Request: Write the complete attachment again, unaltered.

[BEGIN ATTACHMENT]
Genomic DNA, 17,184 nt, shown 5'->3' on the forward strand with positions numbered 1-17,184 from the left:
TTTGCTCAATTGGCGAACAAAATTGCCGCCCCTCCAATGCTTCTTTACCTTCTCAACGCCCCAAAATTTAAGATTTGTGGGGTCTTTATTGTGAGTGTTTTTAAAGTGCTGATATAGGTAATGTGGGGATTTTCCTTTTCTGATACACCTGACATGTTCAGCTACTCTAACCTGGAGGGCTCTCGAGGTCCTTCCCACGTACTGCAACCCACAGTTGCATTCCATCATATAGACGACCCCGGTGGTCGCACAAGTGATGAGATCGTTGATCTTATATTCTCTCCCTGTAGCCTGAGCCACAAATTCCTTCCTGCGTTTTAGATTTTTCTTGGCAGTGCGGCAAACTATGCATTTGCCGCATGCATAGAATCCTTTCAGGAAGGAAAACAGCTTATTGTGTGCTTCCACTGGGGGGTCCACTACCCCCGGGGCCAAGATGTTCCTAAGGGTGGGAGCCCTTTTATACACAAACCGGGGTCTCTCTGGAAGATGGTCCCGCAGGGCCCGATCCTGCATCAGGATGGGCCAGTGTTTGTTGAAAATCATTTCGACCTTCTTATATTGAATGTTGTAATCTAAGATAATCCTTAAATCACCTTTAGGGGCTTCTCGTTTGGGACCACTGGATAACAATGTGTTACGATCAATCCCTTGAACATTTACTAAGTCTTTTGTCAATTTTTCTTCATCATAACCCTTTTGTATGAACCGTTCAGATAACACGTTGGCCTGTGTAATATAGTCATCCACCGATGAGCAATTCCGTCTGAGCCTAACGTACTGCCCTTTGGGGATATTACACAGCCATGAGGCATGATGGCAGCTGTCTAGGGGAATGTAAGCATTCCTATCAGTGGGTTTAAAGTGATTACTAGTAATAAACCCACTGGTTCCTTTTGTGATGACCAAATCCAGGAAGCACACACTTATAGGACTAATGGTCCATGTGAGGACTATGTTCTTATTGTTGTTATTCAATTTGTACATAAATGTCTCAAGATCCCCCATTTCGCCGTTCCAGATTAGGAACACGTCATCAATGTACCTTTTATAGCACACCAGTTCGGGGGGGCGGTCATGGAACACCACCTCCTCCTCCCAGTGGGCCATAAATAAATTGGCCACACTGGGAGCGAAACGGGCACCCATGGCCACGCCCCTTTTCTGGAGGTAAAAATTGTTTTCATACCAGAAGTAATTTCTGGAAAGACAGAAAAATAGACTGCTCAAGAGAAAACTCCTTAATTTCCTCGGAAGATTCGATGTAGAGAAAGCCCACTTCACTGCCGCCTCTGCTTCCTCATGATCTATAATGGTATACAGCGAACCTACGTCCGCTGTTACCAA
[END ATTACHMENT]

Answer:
Genomic DNA, 17,184 nt, shown 5'->3' on the forward strand with positions numbered 1-17,184 from the left:
TTTGCTCAATTGGCGAACAAAATTGCCGCCCCTCCAATGCTTCTTTACCTTCTCAACGCCCCAAAATTTAAGATTTGTGGGGTCTTTATTGTGAGTGTTTTTAAAGTGCTGATATAGGTAATGTGGGGATTTTCCTTTTCTGATACACCTGACATGTTCAGCTACTCTAACCTGGAGGGCTCTCGAGGTCCTTCCCACGTACTGCAACCCACAGTTGCATTCCATCATATAGACGACCCCGGTGGTCGCACAAGTGATGAGATCGTTGATCTTATATTCTCTCCCTGTAGCCTGAGCCACAAATTCCTTCCTGCGTTTTAGATTTTTCTTGGCAGTGCGGCAAACTATGCATTTGCCGCATGCATAGAATCCTTTCAGGAAGGAAAACAGCTTATTGTGTGCTTCCACTGGGGGGTCCACTACCCCCGGGGCCAAGATGTTCCTAAGGGTGGGAGCCCTTTTATACACAAACCGGGGTCTCTCTGGAAGATGGTCCCGCAGGGCCCGATCCTGCATCAGGATGGGCCAGTGTTTGTTGAAAATCATTTCGACCTTCTTATATTGAATGTTGTAATCTAAGATAATCCTTAAATCACCTTTAGGGGCTTCTCGTTTGGGACCACTGGATAACAATGTGTTACGATCAATCCCTTGAACATTTACTAAGTCTTTTGTCAATTTTTCTTCATCATAACCCTTTTGTATGAACCGTTCAGATAACACGTTGGCCTGTGTAATATAGTCATCCACCGATGAGCAATTCCGTCTGAGCCTAACGTACTGCCCTTTGGGGATATTACACAGCCATGAGGCATGATGGCAGCTGTCTAGGGGAATGTAAGCATTCCTATCAGTGGGTTTAAAGTGATTACTAGTAATAAACCCACTGGTTCCTTTTGTGATGACCAAATCCAGGAAGCACACACTTATAGGACTAATGGTCCATGTGAGGACTATGTTCTTATTGTTGTTATTCAATTTGTACATAAATGTCTCAAGATCCCCCATTTCGCCGTTCCAGATTAGGAACACGTCATCAATGTACCTTTTATAGCACACCAGTTCGGGGGGGCGGTCATGGAACACCACCTCCTCCTCCCAGTGGGCCATAAATAAATTGGCCACACTGGGAGCGAAACGGGCACCCATGGCCACGCCCCTTTTCTGGAGGTAAAAATTGTTTTCATACCAGAAGTAATTTCTGGAAAGACAGAAAAATAGACTGCTCAAGAGAAAACTCCTTAATTTCCTCGGAAGATTCGATGTAGAGAAAGCCCACTTCACTGCCGCCTCTGCTTCCTCATGATCTATAATGGTATACAGCGAACCTACGTCCGCTGTTACCAA